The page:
Startups and incubation centers are likely to receive funds from private equity funds and companies worth more than Rs. 5 billion, which registered recently in Pakistan with Security Exchange Commission of Pakistan (SECP).
As per SECP, there were two private equity funds and two private equity companies registered with the commission this year with total assets of around Rs. 5 billion and Rs. 170 million respectively. These companies showed their interest in investing in Pakistan and, subsequently, SECP has decided to introduce regulations to streamline venture capital and private equity funding in Pakistan, and after that, the overall ecosystem of startups started to improve.
As a result of all these developments, investment in startups by venture capitalists is gradually picking up in Pakistan, according to a report by the Bank of Pakistan.
The amount of startup investment, reported in 2017, was surpassed in just the first six months of the ongoing calendar year (i.e. H1-2018), indicating that a recovery in investor appetite may be underway.
SBP did not reveal the numbers of these investments but cited the reference of i2i Industry Insights Newsletter by Invest2Innovate.
While the amount of funding received for a number of deals wasn’t disclosed, the investment details made public in 2015 alone mentioned US$ 155.4 million.
Even if some of the larger deals in 2015 and 2016 are excluded (as outliers or one-off occurrences), these two years were quite promising, both in terms of the reported amount invested in startups, as well as the number of deals made with investors, the report added.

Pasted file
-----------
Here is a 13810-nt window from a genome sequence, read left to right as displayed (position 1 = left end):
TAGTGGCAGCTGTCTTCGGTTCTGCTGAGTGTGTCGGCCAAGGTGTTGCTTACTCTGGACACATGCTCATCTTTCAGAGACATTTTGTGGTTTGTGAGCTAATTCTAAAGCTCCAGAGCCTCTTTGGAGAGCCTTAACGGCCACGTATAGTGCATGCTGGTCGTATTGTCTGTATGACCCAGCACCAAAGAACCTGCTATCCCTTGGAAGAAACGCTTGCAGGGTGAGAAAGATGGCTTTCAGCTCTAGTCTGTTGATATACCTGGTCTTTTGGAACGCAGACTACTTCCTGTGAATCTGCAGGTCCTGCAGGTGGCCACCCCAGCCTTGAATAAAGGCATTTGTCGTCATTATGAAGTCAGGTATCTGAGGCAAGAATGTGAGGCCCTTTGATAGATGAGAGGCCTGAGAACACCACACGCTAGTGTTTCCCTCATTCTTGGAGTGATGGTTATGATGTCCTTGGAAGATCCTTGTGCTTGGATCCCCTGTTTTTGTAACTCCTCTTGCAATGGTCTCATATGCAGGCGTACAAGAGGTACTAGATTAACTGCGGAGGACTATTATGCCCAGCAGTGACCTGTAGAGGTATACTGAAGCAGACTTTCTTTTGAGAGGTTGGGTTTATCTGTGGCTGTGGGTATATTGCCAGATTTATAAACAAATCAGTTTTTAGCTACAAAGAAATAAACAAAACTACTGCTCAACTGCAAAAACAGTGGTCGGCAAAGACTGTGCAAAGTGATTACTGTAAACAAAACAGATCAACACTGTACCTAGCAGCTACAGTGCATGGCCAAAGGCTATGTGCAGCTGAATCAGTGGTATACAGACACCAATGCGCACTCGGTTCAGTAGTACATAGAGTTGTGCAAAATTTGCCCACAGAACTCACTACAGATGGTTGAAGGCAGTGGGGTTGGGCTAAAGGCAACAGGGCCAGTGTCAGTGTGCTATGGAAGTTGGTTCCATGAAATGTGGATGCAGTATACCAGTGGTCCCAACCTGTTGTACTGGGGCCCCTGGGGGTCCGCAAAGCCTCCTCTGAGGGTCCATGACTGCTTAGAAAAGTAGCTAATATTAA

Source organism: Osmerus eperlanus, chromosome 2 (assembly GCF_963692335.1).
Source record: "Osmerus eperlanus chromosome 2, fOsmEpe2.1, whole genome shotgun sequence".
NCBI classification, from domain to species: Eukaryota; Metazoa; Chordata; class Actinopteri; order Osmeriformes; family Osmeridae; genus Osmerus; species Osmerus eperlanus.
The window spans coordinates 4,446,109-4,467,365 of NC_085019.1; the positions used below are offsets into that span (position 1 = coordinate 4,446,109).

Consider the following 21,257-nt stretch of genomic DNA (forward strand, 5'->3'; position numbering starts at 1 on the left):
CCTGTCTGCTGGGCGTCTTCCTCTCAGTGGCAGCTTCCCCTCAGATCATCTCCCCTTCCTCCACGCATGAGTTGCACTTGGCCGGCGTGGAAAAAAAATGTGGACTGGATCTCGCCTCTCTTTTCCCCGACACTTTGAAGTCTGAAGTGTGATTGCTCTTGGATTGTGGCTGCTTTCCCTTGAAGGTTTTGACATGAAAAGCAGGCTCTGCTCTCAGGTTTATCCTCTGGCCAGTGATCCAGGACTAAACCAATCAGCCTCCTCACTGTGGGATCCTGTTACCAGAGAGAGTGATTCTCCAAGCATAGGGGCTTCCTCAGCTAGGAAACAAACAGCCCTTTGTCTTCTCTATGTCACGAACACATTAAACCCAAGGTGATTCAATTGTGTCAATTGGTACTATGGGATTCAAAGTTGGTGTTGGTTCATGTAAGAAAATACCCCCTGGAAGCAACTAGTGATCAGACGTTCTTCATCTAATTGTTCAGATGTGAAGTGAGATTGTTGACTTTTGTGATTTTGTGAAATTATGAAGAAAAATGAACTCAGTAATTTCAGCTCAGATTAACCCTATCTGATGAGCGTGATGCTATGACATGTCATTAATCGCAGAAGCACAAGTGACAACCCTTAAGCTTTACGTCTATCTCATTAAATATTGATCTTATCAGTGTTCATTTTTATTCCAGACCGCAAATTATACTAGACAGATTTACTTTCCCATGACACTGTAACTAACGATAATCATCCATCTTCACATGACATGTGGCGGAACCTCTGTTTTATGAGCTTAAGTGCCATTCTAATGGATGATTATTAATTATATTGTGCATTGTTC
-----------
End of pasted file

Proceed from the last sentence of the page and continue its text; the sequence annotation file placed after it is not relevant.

The Evolving Domestic Startup Ecosystem Domestic
The startup activity in Pakistan is on the rise, attributed in part to a maturing support system. At present, around 52 ‘self-proclaimed’ incubation and acceleration programs exist in the country, from which 7-15 startups are graduating every year. Thus, a conservative estimate would put the number of startups that came out in 2017 alone at around 500.
In addition to incubators and accelerators, the startup ecosystem has been strengthened further by co-working spaces, fellowship programs, growing scale of angel investment and the launch of local chapters of global initiatives like Startup Weekend, Startup Grind, Lean Startup Machine, and Startup Cup.
Furthermore, Google Developer Group and Google Business Group meetings are now being held regularly in the country, and the launch of local chapters of the Organization of Pakistani Entrepreneurs (OPEN) and The Indus Entrepreneurs (TiE) have also added vibrancy to domestic startup activity.
Challenges For Startups
As a majority of startups fail within the first 3 to 5 years of launch, the risk is considerably high and investors can lose all of their money unless some value can be salvaged from the disposal of assets. That said, the startups that do survive and successfully scale up can give an extraordinary return on investment. This extremely high risk-reward proposition means that investment in startups is typically unfeasible for conventional lenders like commercial banks.
Thus, globally, mature startup ecosystems tend to be funded by venture capital (VC) and private equity funds, as well as angel investment. In terms of impact, domestic technology startups often hire from the local workforce and have significant operations based in the country. However, in many instances, the entities are formally registered outside Pakistan, e.g., UAE and US.
Thus, even when a startup gets some traction, its Pakistani origins may not be prominently highlighted. One of the major reasons for this pattern is the fact that ICT startups typically require considerable venture capital as well as adequate patent protection, which despite some improvement lately, are challenging to acquire in Pakistan.
For Pakistani startups, it is easier to raise venture capital funding in developed markets than it is back home. This is primarily because venture capitalists tend to be more comfortable about their investment when the startup is incorporated in a developed economy.
Going forward, sustained efforts to improve the regulatory framework and ease of doing business, better security situation, and macroeconomic stability could inspire further confidence in investors and see Pakistan’s venture capital activity gather pace.